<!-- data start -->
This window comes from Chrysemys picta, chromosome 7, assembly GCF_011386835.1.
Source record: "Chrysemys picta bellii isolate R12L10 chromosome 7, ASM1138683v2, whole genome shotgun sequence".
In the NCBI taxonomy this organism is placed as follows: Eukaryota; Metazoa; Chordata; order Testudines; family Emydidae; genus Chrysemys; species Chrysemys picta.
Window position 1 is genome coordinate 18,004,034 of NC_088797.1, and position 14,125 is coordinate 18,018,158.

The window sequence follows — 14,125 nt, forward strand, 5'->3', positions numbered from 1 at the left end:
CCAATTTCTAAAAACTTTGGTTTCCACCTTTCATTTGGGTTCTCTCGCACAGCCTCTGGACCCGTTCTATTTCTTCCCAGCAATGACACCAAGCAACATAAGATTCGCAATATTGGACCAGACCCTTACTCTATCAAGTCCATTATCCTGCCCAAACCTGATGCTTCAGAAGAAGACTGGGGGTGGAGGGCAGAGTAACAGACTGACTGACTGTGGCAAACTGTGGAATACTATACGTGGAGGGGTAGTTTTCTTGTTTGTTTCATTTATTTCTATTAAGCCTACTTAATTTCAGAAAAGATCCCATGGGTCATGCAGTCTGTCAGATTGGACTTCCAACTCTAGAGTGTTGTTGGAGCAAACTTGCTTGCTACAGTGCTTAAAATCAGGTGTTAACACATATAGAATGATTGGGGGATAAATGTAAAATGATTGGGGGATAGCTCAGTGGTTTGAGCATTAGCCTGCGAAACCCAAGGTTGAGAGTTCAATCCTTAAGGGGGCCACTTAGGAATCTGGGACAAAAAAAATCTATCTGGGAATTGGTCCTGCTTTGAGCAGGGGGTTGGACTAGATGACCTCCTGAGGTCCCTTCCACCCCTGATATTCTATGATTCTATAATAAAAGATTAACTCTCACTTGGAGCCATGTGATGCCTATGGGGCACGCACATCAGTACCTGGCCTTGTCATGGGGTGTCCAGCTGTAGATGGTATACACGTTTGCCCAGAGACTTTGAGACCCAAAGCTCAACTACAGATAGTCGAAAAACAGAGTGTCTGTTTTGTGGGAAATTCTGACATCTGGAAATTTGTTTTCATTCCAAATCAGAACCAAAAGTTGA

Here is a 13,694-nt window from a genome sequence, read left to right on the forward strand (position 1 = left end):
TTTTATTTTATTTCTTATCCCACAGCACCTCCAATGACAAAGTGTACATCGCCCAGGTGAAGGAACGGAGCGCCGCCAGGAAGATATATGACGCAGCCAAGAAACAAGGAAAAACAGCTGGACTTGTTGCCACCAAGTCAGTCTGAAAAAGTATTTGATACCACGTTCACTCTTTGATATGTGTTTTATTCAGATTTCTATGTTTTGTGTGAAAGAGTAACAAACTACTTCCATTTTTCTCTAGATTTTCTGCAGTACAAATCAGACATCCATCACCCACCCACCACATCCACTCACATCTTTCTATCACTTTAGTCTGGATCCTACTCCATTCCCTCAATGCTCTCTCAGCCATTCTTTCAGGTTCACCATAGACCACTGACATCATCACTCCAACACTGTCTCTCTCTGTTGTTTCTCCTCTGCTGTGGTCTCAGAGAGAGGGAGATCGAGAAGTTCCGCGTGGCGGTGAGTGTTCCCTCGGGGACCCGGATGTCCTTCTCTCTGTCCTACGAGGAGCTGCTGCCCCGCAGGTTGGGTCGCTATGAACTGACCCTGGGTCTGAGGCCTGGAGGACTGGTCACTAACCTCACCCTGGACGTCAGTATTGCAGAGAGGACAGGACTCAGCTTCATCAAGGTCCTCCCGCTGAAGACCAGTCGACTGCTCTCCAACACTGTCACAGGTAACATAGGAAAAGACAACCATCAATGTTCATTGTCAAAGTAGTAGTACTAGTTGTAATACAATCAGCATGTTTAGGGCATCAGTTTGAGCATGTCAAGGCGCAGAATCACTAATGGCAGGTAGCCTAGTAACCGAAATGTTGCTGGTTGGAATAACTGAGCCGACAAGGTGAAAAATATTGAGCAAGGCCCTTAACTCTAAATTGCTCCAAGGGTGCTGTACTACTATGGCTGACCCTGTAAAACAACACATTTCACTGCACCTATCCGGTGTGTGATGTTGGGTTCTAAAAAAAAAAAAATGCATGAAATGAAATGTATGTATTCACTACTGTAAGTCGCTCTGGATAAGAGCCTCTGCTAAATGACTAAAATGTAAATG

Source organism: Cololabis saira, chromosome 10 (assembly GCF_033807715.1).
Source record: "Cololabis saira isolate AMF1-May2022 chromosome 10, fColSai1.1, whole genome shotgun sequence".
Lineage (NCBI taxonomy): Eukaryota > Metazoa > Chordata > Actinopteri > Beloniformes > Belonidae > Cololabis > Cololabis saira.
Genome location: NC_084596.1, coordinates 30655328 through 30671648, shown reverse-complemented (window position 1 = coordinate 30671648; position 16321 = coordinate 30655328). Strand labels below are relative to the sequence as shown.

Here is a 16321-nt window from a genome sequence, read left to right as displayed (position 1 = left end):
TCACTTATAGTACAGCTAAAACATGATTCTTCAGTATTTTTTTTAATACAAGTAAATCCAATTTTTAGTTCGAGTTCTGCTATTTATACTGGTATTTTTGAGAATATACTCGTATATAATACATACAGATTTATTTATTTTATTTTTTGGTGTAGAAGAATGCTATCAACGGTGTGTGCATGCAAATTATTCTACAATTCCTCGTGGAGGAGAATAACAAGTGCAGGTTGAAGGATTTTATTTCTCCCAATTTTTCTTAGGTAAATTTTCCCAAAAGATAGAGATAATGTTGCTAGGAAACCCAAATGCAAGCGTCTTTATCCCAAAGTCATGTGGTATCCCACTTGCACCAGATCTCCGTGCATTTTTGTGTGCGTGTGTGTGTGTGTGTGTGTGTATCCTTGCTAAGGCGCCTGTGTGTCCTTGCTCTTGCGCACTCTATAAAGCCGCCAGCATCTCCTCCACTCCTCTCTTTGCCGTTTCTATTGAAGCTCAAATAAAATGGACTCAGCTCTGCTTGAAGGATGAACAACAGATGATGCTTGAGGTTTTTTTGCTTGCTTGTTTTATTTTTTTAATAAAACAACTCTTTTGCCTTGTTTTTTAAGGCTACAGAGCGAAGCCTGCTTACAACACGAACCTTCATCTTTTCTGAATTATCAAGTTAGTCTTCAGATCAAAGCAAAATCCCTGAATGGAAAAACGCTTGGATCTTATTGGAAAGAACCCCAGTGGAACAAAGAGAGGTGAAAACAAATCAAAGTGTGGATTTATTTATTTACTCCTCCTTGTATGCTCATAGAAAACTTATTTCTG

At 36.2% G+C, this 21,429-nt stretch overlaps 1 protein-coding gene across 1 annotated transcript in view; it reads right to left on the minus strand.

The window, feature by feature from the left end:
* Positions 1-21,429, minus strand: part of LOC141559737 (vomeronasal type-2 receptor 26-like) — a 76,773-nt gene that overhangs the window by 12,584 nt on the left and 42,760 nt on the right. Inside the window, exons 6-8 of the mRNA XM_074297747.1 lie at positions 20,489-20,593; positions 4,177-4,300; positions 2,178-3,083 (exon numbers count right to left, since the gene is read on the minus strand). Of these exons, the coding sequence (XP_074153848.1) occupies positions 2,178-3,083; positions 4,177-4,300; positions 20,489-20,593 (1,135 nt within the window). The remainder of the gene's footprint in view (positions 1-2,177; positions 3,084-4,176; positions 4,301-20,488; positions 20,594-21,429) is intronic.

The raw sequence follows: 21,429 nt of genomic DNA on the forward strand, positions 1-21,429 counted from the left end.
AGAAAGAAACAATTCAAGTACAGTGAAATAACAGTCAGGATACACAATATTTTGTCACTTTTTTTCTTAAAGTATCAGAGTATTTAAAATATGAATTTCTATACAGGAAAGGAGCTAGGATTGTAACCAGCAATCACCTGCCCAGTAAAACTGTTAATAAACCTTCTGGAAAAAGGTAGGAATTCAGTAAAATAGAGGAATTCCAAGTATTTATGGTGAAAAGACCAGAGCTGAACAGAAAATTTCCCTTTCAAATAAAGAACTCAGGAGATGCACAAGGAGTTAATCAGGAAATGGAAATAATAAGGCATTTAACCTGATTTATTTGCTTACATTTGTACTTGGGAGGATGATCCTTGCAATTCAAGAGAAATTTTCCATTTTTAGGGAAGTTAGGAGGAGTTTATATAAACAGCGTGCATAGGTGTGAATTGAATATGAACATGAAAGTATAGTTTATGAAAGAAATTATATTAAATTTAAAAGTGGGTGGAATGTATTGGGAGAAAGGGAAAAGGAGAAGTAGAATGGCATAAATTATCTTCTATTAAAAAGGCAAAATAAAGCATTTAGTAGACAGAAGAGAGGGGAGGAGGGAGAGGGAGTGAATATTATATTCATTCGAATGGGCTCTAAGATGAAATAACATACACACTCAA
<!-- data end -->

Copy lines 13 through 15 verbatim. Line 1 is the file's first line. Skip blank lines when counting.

Here is a 16321-nt window from a genome sequence, read left to right as displayed (position 1 = left end):
TCACTTATAGTACAGCTAAAACATGATTCTTCAGTATTTTTTTTAATACAAGTAAATCCAATTTTTAGTTCGAGTTCTGCTATTTATACTGGTATTTTTGAGAATATACTCGTATATAATACATACAGATTTATTTATTTTATTTTTTGGTGTAGAAGAATGCTATCAACGGTGTGTGCATGCAAATTATTCTACAATTCCTCGTGGAGGAGAATAACAAGTGCAGGTTGAAGGATTTTATTTCTCCCAATTTTTCTTAGGTAAATTTTCCCAAAAGATAGAGATAATGTTGCTAGGAAACCCAAATGCAAGCGTCTTTATCCCAAAGTCATGTGGTATCCCACTTGCACCAGATCTCCGTGCATTTTTGTGTGCGTGTGTGTGTGTGTGTGTGTGTATCCTTGCTAAGGCGCCTGTGTGTCCTTGCTCTTGCGCACTCTATAAAGCCGCCAGCATCTCCTCCACTCCTCTCTTTGCCGTTTCTATTGAAGCTCAAATAAAATGGACTCAGCTCTGCTTGAAGGATGAACAACAGATGATGCTTGAGGTTTTTTTGCTTGCTTGTTTTATTTTTTTAATAAAACAACTCTTTTGCCTTGTTTTTTAAGGCTACAGAGCGAAGCCTGCTTACAACACGAACCTTCATCTTTTCTGAATTATCAAGTTAGTCTTCAGATCAAAGCAAAATCCCTGAATGGAAAAACGCTTGGATCTTATTGGAAAGAACCCCAGTGGAACAAAGAGAGGTGAAAACAAATCAAAGTGTGGATTTATTTATTTACTCCTCCTTGTATGCTCATAGAAAACTTATTTCTG

At 36.2% G+C, this 21,429-nt stretch overlaps 1 protein-coding gene across 1 annotated transcript in view; it reads right to left on the minus strand.